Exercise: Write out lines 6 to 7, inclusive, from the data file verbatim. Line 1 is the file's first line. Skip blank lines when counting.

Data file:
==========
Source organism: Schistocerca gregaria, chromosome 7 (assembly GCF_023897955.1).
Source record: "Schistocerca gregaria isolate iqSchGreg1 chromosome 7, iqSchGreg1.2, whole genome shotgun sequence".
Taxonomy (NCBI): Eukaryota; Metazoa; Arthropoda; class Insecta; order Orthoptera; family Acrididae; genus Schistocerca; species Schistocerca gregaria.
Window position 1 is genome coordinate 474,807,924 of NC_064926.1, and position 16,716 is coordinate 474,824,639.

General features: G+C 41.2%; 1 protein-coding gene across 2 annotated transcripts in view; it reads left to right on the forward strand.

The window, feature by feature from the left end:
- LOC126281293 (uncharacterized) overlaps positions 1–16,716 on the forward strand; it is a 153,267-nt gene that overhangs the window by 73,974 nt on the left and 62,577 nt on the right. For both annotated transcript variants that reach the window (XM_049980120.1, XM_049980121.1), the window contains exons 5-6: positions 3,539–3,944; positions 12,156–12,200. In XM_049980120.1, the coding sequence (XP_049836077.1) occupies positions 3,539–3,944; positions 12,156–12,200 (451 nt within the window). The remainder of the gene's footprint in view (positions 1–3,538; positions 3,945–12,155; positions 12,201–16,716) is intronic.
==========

The window, feature by feature from the left end:
- LOC126281293 (uncharacterized) overlaps positions 1–16,716 on the forward strand; it is a 153,267-nt gene that overhangs the window by 73,974 nt on the left and 62,577 nt on the right. For both annotated transcript variants that reach the window (XM_049980120.1, XM_049980121.1), the window contains exons 5-6: positions 3,539–3,944; positions 12,156–12,200. In XM_049980120.1, the coding sequence (XP_049836077.1) occupies positions 3,539–3,944; positions 12,156–12,200 (451 nt within the window). The remainder of the gene's footprint in view (positions 1–3,538; positions 3,945–12,155; positions 12,201–16,716) is intronic.